Protective roofs covering ‘city of the mouthless’

November 18, 2020 - 19:4

TEHRAN – Several protective roofs, supported by steel and concrete columns and bases, are being constructed over the ancient Shahr-e Yeri, an archaeological site and cemetery referred to as the “city of the mouthless”.

Situated near Pirazman village of Meshkin Shahr, northwestern Ardebil province, Shahr-e Yeri is one of the earliest settlements in the country. The site embraces an Iron-Age fortress, three prehistorical temples, and tens of stones on which mouthless faces have been carved across 400 hectares of several small hills.

Construction of the protective roofs is expected to complete by the yearend (March 20, 2021), provincial tourism chief Nader Fallahi announced on Tuesday.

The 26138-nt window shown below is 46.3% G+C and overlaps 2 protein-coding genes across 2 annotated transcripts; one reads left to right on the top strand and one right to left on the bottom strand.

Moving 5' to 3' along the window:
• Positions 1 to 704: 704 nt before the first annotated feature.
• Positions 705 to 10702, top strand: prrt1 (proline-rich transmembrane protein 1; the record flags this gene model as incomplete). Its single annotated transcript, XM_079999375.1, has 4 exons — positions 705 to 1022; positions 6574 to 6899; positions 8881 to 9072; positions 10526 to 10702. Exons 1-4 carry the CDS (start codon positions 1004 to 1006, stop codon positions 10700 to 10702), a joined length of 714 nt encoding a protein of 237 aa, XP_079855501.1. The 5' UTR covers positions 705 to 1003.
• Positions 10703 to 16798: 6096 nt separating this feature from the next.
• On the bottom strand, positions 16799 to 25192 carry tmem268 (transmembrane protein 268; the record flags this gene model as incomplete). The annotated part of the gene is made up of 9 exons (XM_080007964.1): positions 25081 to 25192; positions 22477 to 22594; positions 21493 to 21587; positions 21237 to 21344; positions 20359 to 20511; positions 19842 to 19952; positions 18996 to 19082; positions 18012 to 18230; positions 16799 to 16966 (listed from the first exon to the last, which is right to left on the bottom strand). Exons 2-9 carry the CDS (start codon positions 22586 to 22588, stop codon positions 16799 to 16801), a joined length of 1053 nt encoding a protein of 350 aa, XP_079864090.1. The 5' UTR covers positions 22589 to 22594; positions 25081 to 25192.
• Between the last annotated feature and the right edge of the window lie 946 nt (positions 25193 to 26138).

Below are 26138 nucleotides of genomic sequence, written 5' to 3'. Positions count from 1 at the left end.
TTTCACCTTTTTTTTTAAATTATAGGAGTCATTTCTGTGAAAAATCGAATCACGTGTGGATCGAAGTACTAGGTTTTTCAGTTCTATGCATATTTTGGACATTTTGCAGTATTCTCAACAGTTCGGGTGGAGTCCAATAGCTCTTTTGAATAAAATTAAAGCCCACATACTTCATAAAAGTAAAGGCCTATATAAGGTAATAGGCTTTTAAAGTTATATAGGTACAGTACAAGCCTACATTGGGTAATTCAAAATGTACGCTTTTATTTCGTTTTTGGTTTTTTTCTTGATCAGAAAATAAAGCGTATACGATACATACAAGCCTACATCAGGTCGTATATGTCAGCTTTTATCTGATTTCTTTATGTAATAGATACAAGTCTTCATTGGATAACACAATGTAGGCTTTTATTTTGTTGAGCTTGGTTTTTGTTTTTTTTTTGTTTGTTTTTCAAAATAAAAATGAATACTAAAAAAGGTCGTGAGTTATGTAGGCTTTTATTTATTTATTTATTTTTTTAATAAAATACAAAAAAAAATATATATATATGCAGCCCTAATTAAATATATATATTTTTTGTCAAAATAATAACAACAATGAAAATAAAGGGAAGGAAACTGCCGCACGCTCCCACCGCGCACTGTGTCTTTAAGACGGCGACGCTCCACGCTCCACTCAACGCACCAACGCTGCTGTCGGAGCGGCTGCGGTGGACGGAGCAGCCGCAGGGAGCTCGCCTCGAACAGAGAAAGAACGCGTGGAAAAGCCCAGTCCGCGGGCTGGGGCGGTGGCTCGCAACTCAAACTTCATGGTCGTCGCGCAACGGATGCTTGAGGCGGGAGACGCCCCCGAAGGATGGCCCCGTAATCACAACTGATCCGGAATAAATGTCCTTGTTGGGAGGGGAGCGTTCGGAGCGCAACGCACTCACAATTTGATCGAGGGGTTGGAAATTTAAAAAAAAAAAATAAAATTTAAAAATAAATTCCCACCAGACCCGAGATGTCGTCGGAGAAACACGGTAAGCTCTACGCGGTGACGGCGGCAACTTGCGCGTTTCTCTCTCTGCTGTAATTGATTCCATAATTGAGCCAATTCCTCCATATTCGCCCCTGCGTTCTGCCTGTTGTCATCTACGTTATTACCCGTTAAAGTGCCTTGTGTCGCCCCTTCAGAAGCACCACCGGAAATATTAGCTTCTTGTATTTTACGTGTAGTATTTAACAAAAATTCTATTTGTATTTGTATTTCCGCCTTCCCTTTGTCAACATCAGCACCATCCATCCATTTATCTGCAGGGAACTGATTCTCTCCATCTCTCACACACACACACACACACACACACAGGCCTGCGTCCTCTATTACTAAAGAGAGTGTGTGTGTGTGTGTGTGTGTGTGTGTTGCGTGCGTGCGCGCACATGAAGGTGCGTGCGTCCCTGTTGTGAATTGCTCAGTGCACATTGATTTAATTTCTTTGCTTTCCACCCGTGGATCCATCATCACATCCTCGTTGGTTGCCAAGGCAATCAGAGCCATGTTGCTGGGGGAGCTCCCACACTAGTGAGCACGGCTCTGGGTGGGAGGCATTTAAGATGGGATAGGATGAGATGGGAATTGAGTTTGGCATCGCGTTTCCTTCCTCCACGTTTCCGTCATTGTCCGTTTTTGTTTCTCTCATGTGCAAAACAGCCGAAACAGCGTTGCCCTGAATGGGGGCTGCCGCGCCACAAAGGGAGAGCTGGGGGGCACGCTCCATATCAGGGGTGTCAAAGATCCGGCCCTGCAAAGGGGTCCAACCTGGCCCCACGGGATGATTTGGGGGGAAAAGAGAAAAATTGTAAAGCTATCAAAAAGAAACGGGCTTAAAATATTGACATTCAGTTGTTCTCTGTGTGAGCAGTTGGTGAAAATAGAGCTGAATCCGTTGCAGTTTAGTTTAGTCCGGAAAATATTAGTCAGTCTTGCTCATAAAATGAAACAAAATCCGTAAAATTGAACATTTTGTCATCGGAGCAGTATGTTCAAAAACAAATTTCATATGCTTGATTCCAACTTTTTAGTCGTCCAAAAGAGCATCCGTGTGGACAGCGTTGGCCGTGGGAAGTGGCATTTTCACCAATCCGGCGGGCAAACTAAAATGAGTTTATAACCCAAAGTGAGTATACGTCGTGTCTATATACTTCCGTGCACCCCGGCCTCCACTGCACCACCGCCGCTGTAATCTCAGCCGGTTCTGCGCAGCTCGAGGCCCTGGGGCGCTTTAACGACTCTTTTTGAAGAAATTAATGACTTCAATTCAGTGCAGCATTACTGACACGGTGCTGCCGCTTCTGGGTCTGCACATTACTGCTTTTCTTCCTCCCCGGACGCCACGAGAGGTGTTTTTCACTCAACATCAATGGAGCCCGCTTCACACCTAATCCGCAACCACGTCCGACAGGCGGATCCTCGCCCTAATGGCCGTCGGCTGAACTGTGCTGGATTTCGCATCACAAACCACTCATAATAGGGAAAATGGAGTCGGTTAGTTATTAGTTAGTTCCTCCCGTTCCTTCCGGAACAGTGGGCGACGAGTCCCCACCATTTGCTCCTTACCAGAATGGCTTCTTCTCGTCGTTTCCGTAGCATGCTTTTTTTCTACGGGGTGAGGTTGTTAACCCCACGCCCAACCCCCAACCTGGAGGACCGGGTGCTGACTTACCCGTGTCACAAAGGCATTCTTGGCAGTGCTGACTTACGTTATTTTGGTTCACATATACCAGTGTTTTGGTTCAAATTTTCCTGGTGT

The site, which is inscribed on the National Heritage list, will be turned into an open-air museum.

The museum is also expected to open its door to the public by the end of the year, the official noted.

More than 10,000 ancient petroglyphs and rock-carved arts have been discovered in and near Meshkin Shahr over the past couple of years. Some of the objects bear depictions of human beings in archery, cavalry in rhythmic and magical themes. There are also petroglyphs depicting mountain goats, boat anchors, shooting and scenes of war, and scenes of deer hunting in individual and collective forms.

The rock art can be seen in some mountainous regions across Iran where roaming life and livestock farming are prevalent typically. The rock-carved figures of animals, associated tools are regarded as good clues to help shed light on daily life in the distant past, though some figures might be symbolic.


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